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We all have a love/hate relationship with our e-mail Inbox. While most of us couldn’t live without the instantaneous written communication we’ve come to rely upon, why do we have to spend so much time setting filters, black lists and white lists, and still have to wade through scores of messages we didn’t want to receive? And to top it off, despite our very best efforts to follow the instructions of our ISP and e-mail client software, we often find a message we really wanted or needed to receive got trapped in a filter! Aaargh!

While we await the victory of professional SPAM fighters over the legions of SPAMMERS, are there other means at our disposal? This blog intends to find out. Join us as we explore how “you can filter SPAM”.


This is one technique I’ve used for years. It’s cheap, identifies SPAMMERS and those who either cooperate with them or are too dumb not to be used and abused by them, and is easy to setup up and utilize.

First, I register a domain specifically for my purposes, and host it on a server that allows “catchall” e-mail accounts. Catchall accounts have been around a long time and reportedly originated so senders who mistyped an address could still get their e-mail delivered, if they at least got the domain right. Such is especially important for responsible commercial website owners who want to be sure they hear everything from all their customers. While some hosts have done away with catchall accounts thinking they bog down their servers, I use them specifically to filter spam. Here’s how I do it:

I set up any private e-mail accounts I want on my server for the new domain. These are the ones I’m never going to give out to anyone I don’t absolutely, positively know won’t be sending me SPAM or be lazy enough to allow others to harvest my address. Additionally, I set up a “catchall” account, something like “”. And, I tell my e-mail server that any e-mail sent to my domain that doesn’t actually have an account set should be forwarded to the “”.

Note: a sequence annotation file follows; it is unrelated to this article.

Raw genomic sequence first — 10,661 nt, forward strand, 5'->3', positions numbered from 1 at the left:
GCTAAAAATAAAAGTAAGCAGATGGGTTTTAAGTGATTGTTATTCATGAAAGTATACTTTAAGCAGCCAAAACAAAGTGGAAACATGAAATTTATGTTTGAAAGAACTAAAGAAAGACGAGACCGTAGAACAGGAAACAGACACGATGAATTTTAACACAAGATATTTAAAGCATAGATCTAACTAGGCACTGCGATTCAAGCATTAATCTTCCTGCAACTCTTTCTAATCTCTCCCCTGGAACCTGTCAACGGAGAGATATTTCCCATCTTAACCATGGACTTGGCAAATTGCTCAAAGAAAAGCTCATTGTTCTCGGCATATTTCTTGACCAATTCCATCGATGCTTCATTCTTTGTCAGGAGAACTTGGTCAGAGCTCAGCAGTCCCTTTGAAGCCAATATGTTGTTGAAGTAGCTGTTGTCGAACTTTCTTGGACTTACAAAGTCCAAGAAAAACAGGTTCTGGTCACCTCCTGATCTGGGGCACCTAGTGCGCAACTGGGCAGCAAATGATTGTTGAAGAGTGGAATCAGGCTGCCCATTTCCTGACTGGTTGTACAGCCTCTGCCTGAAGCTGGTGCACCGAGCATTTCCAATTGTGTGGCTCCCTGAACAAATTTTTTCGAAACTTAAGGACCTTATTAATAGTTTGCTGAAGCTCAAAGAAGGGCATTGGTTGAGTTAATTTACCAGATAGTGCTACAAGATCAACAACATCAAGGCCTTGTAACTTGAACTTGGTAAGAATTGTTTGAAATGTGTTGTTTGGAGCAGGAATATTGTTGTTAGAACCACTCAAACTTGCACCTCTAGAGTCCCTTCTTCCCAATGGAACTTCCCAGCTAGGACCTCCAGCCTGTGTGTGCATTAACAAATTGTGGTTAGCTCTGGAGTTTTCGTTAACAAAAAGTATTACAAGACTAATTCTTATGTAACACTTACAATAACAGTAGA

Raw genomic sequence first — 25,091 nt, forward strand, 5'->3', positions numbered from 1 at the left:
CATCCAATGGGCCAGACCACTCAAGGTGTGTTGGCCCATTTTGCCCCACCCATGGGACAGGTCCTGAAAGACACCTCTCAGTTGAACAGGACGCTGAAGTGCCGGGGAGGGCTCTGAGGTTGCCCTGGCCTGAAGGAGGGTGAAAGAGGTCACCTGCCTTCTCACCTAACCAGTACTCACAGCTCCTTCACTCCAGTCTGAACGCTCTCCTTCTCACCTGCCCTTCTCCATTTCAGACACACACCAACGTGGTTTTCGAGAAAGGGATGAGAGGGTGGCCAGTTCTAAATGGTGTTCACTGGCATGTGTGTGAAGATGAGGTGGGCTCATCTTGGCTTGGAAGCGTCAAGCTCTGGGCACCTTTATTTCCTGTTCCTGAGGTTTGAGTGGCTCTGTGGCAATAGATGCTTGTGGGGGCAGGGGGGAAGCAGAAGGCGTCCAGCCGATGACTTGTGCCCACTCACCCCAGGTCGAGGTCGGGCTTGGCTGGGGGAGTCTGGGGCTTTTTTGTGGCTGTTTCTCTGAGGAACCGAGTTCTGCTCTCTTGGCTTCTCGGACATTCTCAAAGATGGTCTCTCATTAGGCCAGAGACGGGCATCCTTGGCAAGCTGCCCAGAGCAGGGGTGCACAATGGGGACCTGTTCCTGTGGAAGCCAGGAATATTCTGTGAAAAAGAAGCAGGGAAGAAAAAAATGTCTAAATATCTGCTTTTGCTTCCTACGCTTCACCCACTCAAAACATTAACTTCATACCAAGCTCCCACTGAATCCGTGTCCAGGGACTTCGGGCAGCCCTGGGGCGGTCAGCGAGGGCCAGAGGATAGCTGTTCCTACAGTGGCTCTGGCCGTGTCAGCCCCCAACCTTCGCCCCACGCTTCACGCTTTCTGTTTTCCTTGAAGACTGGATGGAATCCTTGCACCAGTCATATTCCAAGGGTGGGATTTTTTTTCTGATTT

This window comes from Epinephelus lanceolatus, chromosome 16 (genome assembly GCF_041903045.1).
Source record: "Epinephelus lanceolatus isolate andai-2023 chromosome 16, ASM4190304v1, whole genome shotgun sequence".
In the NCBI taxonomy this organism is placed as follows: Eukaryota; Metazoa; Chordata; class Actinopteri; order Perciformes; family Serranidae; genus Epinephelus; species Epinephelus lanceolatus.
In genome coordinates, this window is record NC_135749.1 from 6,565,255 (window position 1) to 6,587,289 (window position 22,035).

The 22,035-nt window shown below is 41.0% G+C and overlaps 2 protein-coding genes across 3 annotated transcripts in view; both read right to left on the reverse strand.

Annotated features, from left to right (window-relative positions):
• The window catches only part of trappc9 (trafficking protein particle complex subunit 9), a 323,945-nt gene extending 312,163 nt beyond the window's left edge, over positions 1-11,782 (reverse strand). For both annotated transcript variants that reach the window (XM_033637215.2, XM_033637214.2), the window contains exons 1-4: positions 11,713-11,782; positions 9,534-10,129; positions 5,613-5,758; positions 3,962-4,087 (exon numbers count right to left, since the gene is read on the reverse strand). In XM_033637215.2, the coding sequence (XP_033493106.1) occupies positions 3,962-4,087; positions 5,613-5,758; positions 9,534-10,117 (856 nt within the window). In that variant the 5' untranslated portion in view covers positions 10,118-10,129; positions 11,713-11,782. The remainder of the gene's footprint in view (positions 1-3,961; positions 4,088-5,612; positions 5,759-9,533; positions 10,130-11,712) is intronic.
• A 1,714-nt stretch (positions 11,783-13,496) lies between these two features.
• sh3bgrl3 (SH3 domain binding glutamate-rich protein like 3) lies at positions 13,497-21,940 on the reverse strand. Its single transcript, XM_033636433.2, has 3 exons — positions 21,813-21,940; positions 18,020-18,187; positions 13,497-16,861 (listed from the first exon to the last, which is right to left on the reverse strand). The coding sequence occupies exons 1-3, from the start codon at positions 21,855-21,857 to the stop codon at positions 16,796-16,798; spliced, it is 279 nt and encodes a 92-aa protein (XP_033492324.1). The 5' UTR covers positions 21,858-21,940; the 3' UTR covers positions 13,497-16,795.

Next, whenever I’m asked for an e-mail address on a website, in an advertisement, or by a stranger I’ve only recently met, I manufacture an address at my domain that will uniquely identify the party to whom I gave the address. For example, imagine I’ve just read this incredible online newsletter and would like to signup to receive future issues. I don’t know the publisher from Adam, and I really don’t want anything other than future issues of his newsletter. For the sake of this example, my domain will be “”, my name is “bob”, and the name of the newsletter I want to subscribe to is “newsletter”. When I’m asked for my e-mail address, I insert “”. (Note: I didn’t say anything about actually setting up an account with that name on my e-mail servers.) Now, anything sent to that address will be automatically forwarded to my “catchall” account by my e-mail server. I set my e-mail client on my local computer to check on the Inbox of the “catchall” account. If I begin to notice e-mail addressed to that unique account I don’t want, THEN, I actually create that e-mail account of that specific name on my e-mail server and direct that Inbox to dump directly to the SPAM or TRASH folder. Presto, problem solved, at least as far as that spammer is concerned.

I don’t bother with my blacklist, either in my e-mail client, my ISP, or otherwise any more. There are simply too many ways the “source” of an e-mail can be masked. By using the “catchall” method, I’ve been able to keep receiving the e-mail I really want, while blocking any unique account that starts getting SPAM.

I’ve even adapted the technique a bit for my friends who are having trouble knowing if they’ve been compromised and their list of e-mail contacts harvested by a spammer. I simply give them a unique address and have them install it in their list of contacts. Then, if SPAM starts showing up addressed to that account, I know he does have a problem and can assist him in finding the trojan or other likely culprit.

Let me know what you think of this idea, and what others ways you’ve found that help you filter SPAM.

In future posts, I’ll share how I avoid having e-mail addresses automatically harvested off the websites I operate, while still making those same addresses easy for human visitors to see and send e-mail to. Peace.

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